Last Friday seems like a universe away. The revelations and allegations over the past week have been difficult to process for all of us -- and I can't even imagine the pain that this has caused the African American community and those who have been the victims of sexual assault. Thank you to the many constituents who have called and sent emails expressing their thoughts and concerns. My prayer for Virginia is that, while extremely painful, we will use what is happening today as an opportunity to heal and bring us together.
Despite all that is going on, my focus is, and will continue to be ensuring that my ~85,000 constituents are represented to the best of my ability in the legislative process.
Cross Over Week
We have now reached the half-way point of the session. Known as "cross-over," this is when the House must act on all of its legislation, and the Senate must do likewise. What survives is transmitted to the other body. On Monday and Tuesday, we literally voted on over 200 measures. While many of these bills are relatively technical, others represent significant changes in policy.
One big proposed change is to prohibit a person from holding a personal communication device while driving (HB1811). The current law, which only prohibits reading or writing an email or text message is extremely difficult to enforce. The shift to "hands-free" will be accompanied by an aggressive driver education and outreach program so that no one should be surprised. I am a co-patron of this bill, which passed the House 69Y-27N. Deaths from distracted driving are set to eclipse the number of deaths from drunk driving. In 2017 alone, at least 208 traffic fatalities were linked to distracted driving compared to 248 fatalities linked to drunk driving.
Another big issue has been whether Virginia should allow betting on professional sports and/or allow casino gambling in certain localities. This is an area where I think we need to be extremely careful and do not support making these decisions in a compressed 46 day session. Rather, I supported the creation of a new Gaming Commission (HB2321), which will be tasked with looking at the pros and cons, as well as any potential unintended consequences, and reporting back to the General Assembly with their findings.
Finally, many of you have asked about the status of redistricting reform. I strongly believe that we must take the politics out of the redistricting process. I favored
the approach proposed by OneVirginia2021 (SJ274), which would have created a citizen-based, non-partisan redistricting commission. While that measure failed, I also support SJ306, which creates a redistricting commission composed of eight citizen and eight legislative members. SJ306 passed the Senate and is now being considered in the House. I opposed a measure introduced in the House (HJ615). While there are several problematic aspects to the propose amendment, the one that gives me the greatest concern is a clause stating that every effort should be made to preserve "parity" between the two political parties. To me, enshrining political parity is the opposite of what redistricting reform ought to be about.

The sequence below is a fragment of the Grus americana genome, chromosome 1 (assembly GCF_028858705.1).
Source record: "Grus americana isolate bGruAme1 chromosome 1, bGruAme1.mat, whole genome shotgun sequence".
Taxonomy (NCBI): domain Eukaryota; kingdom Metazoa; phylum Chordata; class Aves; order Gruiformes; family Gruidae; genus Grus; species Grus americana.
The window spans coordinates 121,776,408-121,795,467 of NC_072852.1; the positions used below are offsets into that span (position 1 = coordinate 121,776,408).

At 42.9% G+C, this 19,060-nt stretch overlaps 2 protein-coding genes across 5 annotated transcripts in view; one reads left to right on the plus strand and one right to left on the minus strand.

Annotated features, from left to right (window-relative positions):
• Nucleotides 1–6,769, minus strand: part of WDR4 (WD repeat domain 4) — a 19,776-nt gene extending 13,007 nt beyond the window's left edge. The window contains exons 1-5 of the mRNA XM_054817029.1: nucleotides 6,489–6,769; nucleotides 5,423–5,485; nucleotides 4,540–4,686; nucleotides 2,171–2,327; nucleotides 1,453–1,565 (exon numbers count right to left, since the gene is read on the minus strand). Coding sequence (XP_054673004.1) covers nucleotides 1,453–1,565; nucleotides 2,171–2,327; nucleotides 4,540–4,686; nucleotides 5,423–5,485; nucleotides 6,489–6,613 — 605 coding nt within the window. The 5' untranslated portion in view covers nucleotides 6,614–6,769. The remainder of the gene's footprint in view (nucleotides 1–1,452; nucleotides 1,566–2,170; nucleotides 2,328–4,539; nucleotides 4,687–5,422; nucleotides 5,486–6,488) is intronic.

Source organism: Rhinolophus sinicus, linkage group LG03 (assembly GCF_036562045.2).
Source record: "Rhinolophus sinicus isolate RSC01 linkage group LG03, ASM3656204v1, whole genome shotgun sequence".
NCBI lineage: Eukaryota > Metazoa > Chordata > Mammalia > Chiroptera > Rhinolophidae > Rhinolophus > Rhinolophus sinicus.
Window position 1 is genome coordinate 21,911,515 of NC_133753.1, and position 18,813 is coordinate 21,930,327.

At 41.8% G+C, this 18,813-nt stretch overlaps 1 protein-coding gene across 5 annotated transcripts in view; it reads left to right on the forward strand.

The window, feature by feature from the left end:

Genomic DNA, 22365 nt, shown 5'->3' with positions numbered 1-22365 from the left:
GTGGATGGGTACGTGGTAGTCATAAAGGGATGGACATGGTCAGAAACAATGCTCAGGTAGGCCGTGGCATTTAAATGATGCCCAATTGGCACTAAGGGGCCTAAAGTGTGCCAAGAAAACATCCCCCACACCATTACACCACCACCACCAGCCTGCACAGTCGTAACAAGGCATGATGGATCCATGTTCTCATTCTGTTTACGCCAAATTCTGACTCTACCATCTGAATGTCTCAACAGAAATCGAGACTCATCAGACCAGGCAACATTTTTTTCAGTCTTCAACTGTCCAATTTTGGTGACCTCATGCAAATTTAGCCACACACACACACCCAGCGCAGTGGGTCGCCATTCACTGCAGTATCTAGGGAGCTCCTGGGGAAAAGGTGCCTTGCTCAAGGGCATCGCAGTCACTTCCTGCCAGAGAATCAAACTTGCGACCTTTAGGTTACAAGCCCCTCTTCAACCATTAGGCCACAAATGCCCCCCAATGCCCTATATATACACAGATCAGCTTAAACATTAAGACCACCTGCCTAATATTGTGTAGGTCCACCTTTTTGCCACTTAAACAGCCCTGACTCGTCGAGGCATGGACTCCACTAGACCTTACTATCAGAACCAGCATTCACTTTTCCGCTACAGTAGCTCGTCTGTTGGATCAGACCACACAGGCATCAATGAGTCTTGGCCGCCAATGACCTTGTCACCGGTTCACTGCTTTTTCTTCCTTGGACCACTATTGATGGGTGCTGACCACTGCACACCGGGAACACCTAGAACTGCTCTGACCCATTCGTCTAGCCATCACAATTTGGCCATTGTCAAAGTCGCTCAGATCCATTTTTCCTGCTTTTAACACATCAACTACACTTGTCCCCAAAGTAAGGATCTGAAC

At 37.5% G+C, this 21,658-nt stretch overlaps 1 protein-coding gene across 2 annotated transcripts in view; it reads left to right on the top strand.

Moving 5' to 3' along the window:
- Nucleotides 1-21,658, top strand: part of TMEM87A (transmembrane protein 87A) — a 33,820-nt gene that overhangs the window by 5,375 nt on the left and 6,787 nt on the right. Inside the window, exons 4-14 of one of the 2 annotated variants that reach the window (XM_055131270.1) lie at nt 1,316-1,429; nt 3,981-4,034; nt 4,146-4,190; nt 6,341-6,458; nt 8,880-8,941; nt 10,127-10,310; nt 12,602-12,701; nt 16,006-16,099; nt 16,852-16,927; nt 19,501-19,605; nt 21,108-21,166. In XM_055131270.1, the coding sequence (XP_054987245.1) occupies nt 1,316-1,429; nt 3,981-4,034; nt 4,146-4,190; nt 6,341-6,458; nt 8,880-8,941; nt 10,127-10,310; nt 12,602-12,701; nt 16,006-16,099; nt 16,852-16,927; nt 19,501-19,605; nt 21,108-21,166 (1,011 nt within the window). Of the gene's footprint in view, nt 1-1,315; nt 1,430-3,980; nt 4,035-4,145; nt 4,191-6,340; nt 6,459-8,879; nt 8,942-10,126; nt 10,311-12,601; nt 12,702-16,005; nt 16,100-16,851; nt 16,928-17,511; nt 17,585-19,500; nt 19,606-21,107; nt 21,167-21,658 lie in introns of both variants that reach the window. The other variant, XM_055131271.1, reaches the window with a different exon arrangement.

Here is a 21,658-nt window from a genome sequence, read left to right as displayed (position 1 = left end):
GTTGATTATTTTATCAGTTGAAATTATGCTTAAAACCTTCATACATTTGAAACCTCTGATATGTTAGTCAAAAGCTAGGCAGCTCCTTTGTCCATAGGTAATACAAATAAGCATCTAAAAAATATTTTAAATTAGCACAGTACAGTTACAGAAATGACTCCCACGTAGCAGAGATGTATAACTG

If you have been tracking an issue and want an update, please send me a note!
Now, for some much needed good news! Yesterday, a bipartisan compromise was announced to provide relief to the 26% of Virginia taxpayers who would pay more in state taxes as a result of the federal Tax Cuts and Jobs Act (TCJA). A key aspect of the debate has been to make sure that we actually understand who is paying more taxes. Of the 26%, ~40% make under $50K and would see the highest average tax increase (~4%). The next hardest hit groups make between $50K and $125K (35% of those paying more and a 3.5% increase) and between $125K and $250K (24% and 2.5%).
The compromise raises Virginia's standard deduction for single filers from $3K to $4.5K and for joint filers from $6K to $9K. This is long overdue anyway, since Virginia's standard deduction hasn't been raised since 2005. The change benefits all tax brackets, but helps those at the lower ends by making the entire system more progressive. The other major component is a one-time refund this October of $220 and $110 for joint and single filers, respectively. Again, this will benefit all tax payers, but is designed to help those most impacted by TCJA. Any remaining revenue as a result of the TCJA will be held in a Tax Reform Fund or Reserve Fund. Click here for additional details.
Most importantly, the bill includes a conformity clause that will enable tax payers the certainty they need to file their returns and start receiving their refunds. Because the bill needs to be enacted as emergency legislation to go into effect before July 1st, it requires an 80% vote by both the House and the Senate to pass. While the bill isn't perfect, it is fair and represents a reasonable step forward. I intend to vote for passage when it comes up next Monday.
As always, thank you for the opportunity to serve you in the House of Delegates!